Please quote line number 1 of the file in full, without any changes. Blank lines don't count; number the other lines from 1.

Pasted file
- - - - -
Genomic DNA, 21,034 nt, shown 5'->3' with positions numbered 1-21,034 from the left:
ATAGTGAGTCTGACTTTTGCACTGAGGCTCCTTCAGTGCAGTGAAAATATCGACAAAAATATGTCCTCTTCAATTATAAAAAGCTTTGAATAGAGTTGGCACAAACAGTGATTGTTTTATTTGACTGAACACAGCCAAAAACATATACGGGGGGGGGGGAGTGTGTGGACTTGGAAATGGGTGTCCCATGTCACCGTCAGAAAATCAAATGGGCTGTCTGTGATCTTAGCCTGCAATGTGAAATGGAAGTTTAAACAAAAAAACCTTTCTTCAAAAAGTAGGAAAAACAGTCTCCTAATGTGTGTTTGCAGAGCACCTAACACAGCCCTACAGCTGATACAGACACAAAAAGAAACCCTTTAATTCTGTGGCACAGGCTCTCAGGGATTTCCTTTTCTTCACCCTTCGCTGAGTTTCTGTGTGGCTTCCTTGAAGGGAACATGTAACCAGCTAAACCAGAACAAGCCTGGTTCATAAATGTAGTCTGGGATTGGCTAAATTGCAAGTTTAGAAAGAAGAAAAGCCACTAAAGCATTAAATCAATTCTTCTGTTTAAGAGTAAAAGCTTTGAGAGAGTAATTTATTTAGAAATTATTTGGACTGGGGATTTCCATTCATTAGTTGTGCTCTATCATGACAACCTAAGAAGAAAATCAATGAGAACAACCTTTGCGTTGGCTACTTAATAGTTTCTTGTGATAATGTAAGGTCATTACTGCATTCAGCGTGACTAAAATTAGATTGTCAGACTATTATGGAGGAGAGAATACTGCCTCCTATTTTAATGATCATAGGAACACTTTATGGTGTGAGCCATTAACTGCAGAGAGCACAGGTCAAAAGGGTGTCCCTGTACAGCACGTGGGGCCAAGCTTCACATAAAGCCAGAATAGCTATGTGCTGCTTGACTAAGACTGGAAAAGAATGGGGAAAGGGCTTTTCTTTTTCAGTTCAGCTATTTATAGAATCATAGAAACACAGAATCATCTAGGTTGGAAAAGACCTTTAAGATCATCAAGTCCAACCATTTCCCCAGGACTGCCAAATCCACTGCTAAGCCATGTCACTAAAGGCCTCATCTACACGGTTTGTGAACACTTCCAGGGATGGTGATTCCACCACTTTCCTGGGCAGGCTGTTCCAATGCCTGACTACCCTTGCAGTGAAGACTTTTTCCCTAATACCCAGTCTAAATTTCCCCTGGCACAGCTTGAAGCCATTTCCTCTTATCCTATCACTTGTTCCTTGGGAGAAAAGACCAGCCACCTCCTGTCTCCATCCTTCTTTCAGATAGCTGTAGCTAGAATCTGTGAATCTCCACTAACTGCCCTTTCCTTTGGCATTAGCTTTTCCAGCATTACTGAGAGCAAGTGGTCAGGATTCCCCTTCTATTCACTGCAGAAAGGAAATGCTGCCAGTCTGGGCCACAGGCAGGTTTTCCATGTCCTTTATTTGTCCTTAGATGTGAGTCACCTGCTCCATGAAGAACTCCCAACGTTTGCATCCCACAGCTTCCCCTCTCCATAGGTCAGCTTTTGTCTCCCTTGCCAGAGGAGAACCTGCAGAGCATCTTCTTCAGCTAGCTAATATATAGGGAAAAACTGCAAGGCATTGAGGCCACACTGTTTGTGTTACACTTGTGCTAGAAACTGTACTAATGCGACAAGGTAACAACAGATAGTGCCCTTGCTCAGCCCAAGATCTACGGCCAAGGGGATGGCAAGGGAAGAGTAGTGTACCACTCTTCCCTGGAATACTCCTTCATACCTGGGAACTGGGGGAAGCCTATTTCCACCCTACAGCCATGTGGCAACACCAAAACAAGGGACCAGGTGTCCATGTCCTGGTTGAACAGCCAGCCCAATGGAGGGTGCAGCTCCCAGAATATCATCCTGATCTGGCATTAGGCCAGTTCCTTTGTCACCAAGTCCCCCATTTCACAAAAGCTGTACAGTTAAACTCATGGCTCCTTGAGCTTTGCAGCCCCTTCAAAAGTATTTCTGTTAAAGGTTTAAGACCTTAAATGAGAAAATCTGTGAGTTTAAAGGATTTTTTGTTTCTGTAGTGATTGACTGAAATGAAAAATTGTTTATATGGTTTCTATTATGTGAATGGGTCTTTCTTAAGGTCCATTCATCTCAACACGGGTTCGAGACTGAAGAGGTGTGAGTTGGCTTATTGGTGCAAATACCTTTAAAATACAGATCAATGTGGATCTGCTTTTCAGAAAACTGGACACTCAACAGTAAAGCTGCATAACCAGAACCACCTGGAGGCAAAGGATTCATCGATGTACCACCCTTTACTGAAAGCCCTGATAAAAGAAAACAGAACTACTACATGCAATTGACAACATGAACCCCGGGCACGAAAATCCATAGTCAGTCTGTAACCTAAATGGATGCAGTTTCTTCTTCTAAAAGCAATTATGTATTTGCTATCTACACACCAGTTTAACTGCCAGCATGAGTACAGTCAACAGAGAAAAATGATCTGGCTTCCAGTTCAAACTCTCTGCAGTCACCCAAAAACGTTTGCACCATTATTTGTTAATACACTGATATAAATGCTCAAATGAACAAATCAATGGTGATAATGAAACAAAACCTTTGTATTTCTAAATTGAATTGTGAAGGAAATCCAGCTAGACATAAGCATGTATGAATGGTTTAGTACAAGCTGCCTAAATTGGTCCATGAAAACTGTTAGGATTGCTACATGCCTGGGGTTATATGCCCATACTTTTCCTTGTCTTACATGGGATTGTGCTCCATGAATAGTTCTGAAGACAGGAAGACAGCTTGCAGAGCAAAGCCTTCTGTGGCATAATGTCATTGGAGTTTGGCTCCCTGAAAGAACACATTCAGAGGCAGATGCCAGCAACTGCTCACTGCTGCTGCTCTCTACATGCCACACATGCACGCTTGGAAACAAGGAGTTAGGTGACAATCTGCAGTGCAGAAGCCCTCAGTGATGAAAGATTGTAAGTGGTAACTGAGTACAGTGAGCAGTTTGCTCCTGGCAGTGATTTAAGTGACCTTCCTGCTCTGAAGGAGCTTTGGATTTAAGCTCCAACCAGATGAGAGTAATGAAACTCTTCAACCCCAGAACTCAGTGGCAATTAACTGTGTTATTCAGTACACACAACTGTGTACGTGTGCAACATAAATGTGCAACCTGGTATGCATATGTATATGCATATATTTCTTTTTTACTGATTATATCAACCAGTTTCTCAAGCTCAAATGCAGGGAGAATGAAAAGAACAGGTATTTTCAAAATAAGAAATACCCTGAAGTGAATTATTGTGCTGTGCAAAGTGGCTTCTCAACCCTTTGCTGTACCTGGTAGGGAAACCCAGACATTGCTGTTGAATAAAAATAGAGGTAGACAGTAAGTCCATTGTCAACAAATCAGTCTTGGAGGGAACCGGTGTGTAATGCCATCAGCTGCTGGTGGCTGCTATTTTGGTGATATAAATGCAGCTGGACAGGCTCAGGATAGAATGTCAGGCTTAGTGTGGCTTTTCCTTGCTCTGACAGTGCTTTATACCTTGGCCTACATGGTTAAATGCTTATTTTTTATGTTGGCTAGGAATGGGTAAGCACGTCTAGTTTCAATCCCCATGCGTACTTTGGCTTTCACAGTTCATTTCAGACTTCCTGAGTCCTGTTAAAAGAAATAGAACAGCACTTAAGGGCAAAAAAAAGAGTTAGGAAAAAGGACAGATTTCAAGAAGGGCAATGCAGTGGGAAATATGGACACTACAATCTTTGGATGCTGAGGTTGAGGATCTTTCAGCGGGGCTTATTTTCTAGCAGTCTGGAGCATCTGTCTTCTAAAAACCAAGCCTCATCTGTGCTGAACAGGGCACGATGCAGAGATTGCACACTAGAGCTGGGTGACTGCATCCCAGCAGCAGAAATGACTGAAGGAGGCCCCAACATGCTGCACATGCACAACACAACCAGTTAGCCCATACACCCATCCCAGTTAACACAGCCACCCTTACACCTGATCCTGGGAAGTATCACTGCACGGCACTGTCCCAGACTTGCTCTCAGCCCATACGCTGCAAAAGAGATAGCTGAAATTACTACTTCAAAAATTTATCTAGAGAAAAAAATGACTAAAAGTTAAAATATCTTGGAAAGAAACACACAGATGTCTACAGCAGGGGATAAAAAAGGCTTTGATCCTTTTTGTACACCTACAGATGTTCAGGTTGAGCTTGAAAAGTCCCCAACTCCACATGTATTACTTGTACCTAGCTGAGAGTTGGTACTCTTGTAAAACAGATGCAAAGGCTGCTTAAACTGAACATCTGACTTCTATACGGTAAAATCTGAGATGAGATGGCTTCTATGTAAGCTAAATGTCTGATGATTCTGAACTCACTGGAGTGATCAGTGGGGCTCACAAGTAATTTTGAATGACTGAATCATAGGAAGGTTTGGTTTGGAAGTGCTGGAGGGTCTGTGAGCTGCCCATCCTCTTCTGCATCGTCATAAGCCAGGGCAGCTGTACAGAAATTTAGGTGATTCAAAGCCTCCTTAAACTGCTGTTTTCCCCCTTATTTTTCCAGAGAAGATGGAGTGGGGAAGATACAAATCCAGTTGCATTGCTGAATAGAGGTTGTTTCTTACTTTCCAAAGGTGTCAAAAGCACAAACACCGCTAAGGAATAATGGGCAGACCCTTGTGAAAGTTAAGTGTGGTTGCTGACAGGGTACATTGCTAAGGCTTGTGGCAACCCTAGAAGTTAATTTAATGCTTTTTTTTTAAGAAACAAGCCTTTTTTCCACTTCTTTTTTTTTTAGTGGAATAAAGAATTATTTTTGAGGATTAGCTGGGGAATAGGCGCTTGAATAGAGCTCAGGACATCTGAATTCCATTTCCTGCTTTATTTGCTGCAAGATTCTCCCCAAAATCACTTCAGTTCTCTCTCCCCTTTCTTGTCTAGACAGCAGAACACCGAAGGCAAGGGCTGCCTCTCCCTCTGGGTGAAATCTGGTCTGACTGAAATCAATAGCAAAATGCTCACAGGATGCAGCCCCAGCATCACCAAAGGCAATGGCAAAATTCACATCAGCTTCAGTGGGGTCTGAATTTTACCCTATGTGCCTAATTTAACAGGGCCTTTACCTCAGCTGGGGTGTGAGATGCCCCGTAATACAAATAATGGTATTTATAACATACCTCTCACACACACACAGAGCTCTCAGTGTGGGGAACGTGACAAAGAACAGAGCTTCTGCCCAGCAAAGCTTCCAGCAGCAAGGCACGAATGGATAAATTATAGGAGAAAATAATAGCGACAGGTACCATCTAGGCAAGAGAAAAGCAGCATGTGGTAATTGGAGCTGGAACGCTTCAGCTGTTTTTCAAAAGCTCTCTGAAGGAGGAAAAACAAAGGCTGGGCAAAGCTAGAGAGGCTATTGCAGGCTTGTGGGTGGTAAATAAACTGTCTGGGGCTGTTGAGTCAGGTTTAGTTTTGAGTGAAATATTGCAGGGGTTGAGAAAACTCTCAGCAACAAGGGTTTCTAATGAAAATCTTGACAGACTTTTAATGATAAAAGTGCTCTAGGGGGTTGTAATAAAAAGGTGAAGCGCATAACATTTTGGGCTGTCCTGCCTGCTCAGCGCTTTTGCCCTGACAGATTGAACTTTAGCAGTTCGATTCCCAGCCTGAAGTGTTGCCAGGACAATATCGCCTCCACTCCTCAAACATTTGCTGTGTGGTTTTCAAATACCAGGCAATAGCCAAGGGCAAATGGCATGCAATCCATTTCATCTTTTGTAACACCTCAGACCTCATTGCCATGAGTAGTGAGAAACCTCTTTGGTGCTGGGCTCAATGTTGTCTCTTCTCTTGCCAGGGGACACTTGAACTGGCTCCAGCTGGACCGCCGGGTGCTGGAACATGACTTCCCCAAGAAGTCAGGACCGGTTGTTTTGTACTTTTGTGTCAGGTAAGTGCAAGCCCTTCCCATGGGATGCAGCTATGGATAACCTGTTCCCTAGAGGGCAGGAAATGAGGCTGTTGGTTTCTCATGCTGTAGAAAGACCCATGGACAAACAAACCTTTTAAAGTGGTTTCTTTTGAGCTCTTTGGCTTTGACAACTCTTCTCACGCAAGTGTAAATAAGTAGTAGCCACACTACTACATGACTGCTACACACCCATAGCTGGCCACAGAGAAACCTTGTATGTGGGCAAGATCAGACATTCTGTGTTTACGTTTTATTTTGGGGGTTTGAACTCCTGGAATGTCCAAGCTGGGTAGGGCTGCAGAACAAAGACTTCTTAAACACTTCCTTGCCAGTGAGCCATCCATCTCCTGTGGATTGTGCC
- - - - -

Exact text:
Genomic DNA, 21,034 nt, shown 5'->3' with positions numbered 1-21,034 from the left: